Original British Lee-Metford MkII Dated 1894 Converted to .22 S.M.L.E. Mk III - Serial No. 937
Original Item: One Only. This is one rare bird ! Perhaps starting life as an 1894 dated Lee Metford .303 caliber rifle, then being converted to .22 caliber in an extremely early S.M.L.E. configuration. It may well have passed through being modified to an 1895 Long Lee Enfield as well. The action is dated with many alteration dates evident between 1894 and 1913. It is also marked with serial # 937.
This markings on this rifle help trace the history of the various refits it has gone through.
On the top right of the stock cup it is marked:
B.S.A. & M.Co
First, the royal cypher Crown over V.R., for Victoria Regina. Well, this Queen, longest lived of all British monarchs, had an influence far beyond the British Isles and the British Empire during the Nineteenth Century. Victorian morals dominated the cultured classes of Great Britain and the new United States, and even now, in the Twenty-First Century, nostalgic organizations such as the Victorian Riflemen thrive in the former Colonies.
Second, “B.S.A & M.Co” indicates that the first incarnation of this piece was produced at “Birmingham Small Arms & Metal Company,” and “1894” was the year of manufacture. Lastly, for its first incarnation, “II.” tells us that it was manufactured as a “Rifle, Magazine, Lee-Metford Mark II”. In other words, this piece originated as a Lee-Metford MkII rifle. How can one measure how much history this rifle has seen? Think Second Anglo-Boer War in South Africa.
Third, the lower left of the butt socket is very clearly stamped:
which indicates it was modified at Royal Small Arms Factory Sparkbrook in 1906 to the “Rifle, Short, Magazine, Lee-Enfield, Converted Mark II”. Think of the very first S.M.L.E. Mk I with its exotic rear sight, rear sight protectors, and lumpy nose cap. The British, ever thrifty, began to convert long Lee-Metfords and long Lee-Enfields to S.M.L.E.s soon after sealing the pattern. All the converted rifles were called the Mark II.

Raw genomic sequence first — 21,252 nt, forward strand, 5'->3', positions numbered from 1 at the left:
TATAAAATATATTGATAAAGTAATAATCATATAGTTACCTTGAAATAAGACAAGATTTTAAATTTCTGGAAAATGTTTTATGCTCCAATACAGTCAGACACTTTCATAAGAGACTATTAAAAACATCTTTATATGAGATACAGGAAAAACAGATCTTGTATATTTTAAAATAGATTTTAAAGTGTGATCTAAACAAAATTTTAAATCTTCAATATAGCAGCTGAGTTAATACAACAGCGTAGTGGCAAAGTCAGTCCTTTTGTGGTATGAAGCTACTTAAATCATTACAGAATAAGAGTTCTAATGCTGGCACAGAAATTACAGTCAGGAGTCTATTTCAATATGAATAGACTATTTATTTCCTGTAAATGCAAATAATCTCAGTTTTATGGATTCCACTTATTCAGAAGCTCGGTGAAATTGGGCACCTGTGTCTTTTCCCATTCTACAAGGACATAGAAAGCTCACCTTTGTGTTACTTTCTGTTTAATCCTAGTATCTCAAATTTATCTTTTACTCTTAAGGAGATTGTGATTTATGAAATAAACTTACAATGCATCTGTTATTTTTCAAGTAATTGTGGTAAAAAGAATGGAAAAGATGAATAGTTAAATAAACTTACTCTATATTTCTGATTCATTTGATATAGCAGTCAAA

Fourth and lastly, the lower right side of the butt cup is marked:
This indicates that the rifles last incarnation was a “.22 Short Rifle Mk III,” and this transformation was carried out at the London Small Arms Company Ltd. in 1913. Think of British Tommies training to be the most accurate riflemen of any European army in the impending Great War, which began over 100 years ago now. Many of those remarkable riflemen were dead by the end of the year. This “little .22” is now 123 years old, and is in very, very nice condition for its age. Christian has said he hopes to be in comparable condition at that age.
Among the rarest of the rare, this rifle is the first .22 caliber trainer based on the Rifle, Short, Magazine, Lee-Enfield, or S.M.L.E. for short. Before this there were a Mk I, Mk I*, and Mk II, but all were direct conversions of Lee-Metfords or long Lee-Enfields, and did not resemble the S.M.L.E. The “Mk III” designation for this rifle is not related to the .303 caliber S.M.L.E. Mk III; it refers only to this rifle’s place in the sequence of .22 short training rifles. The model was approved on 9 August 1912, and was built on Converted Mk II and II* SMLE rifles.
The .22 Mk III rifles have some unique features. The nose cap, for instance, in side view resembles the S.M.L.E. Mk I, but on viewing it from the front it is seen that the protective sight ears do not curve in as they do on a the S.M.L.E. Mk I. The lower hand guard is of the S.M.L.E. Mk I design, but the rear sight leaf is the S.M.L.E. Mk III leaf, with windage adjustment. The butt swivel is the S.M.L.E. Mk I pattern. The front and rear volley sights are present; obviously, even though the designated ranges did not relate to the .22 caliber cartridge, they were still very useful for training in manipulation.
An empty magazine shell is installed, and in this case a large opening is cut in the bottom to allow the fired cartridge cases to drop free. The bolt head is marked “22 No 2”. The nose cap unfortunately is missing its correct stacking swivel and transverse screw. There is also a butt stock marking disc with FE 8.14 stamped on it. Additionally, this rifle retains the original lightened butt stock, which as three large longitudinal holes drilled under the butt plate.
The .22 Short Rifle Mk III had a short production life, from 1912 through 1914. A new .22 trainer was introduced in 1915, the “.22 RF Pattern 1914 Short Rifle No. 1”.
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